Strictly for adults?

This is number 23 in my series on learning theories. I'm working through the alphabet of psychologists and theorists, providing a brief overview of each theory, and how it can be applied in education. The last post featured David Kolb and his cyclical model of experiential learning. In this post, we review the andragogy theory of Malcolm Knowles. As usual, this is a simplified interpretation of the theory, so if you wish to learn more, please read the associated literature.

The theory

Andragogy is a well known theory of learning for those working in further and higher education, because it focuses on the supposed differences between adults' and children's learning. When Malcolm Knowles first proposed his model, he argued that the greater experience of adults makes a difference, and that problem centred learning dominates adult learning, when compared to the content centred learning of school age children. Other distinctions are also offered between adult and child learning, including the need for relevance due to adults being employed, and involvement of adult learners in the planning of their own education. Essentially, adult learning is different to children's learning, because it is largely self directed and self-regulated. Adults have skills children are still developing, so the approach should be different, says Knowles.

How it can be applied in education

A few years ago I wrote a critique of the theory of andragogy which can be read at this link. The essence of my argument was that there are fewer differences between adult and child learning than we have been led to believe. Although Knowles tries valiantly to delineate some important distinctions between the strategies and approaches of children and adults, the distinctions he makes are either meaningless or poorly defined.

Clearly, andragogy is a theory that is best located in the adult education sector. It can enable teachers in this sector to plan and implement programmes of study that lock into the needs and cultures of adults. However, some of the principles of andragogy arguably have just as much relevance in the compulsory education sector. Children can be, and often are, involved in the planning of their own learning. In fact, involving children in planning programmes of study will probably help them to learn more than if they were passive recipients of content. One thing we might concede is that many children are not able to direct their own learning, and need some firm scaffolding to enable them to focus. However, many are also able to regulate their own learning, especially if they are inspired and motivated by the subject. Furthermore, many adult learners I have encountered are less able to direct their own learning than Knowles would have us believe.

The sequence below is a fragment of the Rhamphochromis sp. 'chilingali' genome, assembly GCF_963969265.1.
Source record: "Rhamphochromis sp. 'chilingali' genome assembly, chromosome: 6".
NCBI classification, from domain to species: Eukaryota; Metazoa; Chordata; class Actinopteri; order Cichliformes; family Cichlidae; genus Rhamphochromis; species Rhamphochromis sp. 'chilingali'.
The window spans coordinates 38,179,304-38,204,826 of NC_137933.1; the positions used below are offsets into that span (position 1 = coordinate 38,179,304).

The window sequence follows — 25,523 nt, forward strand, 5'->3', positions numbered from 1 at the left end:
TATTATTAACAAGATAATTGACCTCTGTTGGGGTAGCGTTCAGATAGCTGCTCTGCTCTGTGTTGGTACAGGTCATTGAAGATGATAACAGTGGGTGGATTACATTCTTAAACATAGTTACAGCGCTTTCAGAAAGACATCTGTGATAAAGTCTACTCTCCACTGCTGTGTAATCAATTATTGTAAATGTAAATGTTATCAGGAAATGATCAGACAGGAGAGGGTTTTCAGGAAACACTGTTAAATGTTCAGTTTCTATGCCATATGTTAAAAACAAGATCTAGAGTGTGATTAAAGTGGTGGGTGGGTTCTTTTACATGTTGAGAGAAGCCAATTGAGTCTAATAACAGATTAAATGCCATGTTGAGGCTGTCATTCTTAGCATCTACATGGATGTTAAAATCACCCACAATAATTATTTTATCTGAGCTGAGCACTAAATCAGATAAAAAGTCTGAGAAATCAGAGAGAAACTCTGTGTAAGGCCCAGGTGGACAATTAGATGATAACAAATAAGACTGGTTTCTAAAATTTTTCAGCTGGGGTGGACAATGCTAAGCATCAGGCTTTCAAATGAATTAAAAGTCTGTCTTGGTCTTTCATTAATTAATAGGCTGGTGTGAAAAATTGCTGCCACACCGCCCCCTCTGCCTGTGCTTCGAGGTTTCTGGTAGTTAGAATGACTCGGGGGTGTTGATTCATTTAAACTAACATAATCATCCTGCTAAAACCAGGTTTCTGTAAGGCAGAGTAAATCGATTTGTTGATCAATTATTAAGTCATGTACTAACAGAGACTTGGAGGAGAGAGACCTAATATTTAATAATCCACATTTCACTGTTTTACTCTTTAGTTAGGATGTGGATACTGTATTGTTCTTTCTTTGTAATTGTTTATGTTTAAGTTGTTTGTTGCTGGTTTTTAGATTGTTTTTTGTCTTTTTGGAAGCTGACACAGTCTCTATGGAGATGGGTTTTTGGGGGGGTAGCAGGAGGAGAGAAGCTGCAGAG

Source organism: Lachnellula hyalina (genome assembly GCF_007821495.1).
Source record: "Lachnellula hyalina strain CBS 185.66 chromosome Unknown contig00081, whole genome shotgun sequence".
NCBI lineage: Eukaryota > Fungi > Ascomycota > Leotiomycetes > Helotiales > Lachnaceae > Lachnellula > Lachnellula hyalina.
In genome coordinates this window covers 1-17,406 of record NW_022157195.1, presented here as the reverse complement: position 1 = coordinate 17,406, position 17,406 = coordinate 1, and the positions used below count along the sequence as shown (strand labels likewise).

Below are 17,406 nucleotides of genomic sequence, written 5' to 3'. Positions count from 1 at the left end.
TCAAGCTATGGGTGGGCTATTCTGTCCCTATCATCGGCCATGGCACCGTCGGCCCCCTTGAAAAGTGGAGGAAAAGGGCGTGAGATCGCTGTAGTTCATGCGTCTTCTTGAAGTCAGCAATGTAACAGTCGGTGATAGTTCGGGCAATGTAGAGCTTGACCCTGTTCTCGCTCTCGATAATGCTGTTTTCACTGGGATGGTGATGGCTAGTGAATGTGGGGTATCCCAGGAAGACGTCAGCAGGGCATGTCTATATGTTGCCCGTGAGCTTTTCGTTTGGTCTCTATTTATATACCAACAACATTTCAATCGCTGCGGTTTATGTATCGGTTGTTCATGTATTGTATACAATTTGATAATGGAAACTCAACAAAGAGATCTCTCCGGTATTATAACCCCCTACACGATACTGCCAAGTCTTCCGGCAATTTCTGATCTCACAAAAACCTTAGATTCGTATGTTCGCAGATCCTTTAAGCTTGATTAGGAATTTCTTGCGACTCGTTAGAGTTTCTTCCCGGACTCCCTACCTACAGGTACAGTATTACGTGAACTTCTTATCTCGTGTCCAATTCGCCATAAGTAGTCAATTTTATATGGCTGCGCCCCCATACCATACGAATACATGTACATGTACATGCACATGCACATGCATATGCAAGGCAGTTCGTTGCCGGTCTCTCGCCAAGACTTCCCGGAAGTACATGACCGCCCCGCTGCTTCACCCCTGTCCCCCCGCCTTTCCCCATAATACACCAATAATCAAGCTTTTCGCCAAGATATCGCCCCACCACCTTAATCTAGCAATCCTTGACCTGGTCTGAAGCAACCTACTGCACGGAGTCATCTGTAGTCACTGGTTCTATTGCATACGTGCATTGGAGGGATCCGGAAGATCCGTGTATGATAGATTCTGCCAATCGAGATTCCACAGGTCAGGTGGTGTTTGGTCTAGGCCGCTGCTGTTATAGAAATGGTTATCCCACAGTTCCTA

It is a nonsense to suggest that andragogy is exclusively concerned with relevance of learning because of the needs of adults to focus on their work and careers. Clearly, children also need relevance in their learning, because, although they don't necessarily have jobs, learning that is not relevant is simply a waste of time. And how can you measure relevance? Is learning for adults only relevant if it relates directly to their employment. Of course not. My argument is that learning is learning - and that we should not distinguish between adult and child in this respect. Many of the pedagogical models and theories I have featured in this series (see list of links below) are equally relevant to adults' and children's learning.

Take one of the key tenets of andragogy - problem based learning. If teachers conduct children's education by providing them with learning experiences that are problem based, oriented toward challenge and in which they are actively involved, they will inspire their students to become lifelong learners. If we ignore this, we are missing a huge opportunity.


Knowles, M. S., Holton, E. F., and Swanson, R. A. (2005) The Adult Learner: The definitive classic in adult education and human resource development (6th ed.), Burlington, MA: Elsevier

Previous posts in this series:

1.  Anderson ACT-R Cognitive Architecture
2.  Argyris Double Loop Learning
3.  Bandura Social Learning Theory
4.  Bruner Scaffolding Theory
5.  Craik and Lockhart Levels of Processing
6.  Csíkszentmihályi Flow Theory
7.  Dewey Experiential Learning
8.  Engeström Activity Theory
9.  Ebbinghaus Learning and Forgetting Curves
10. Festinger Social Comparison Theory
11. Festinger Cognitive Dissonance Theory
12. Gardner Multiple Intelligences Theory
13. Gibson Affordances Theory
14. Gregory Visual Perception Hypothesis
15. Hase and Kenyon Heutagogy
16. Hull Drive Reduction Theory
17. Inhelder and Piaget Formal Operations Stage
18. Jung Archetypes and Synchronicity
19. Jahoda Ideal Mental Health
20. Koffka Gestalt theory
21. Köhler Insight learning
22. Kolb Experiential Learning Cycle

Photo by Norwood Adult Services on Wikimedia Commons

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Strictly for adults? by Steve Wheeler is licensed under a Creative Commons Attribution-NonCommercial-ShareAlike 3.0 Unported License.

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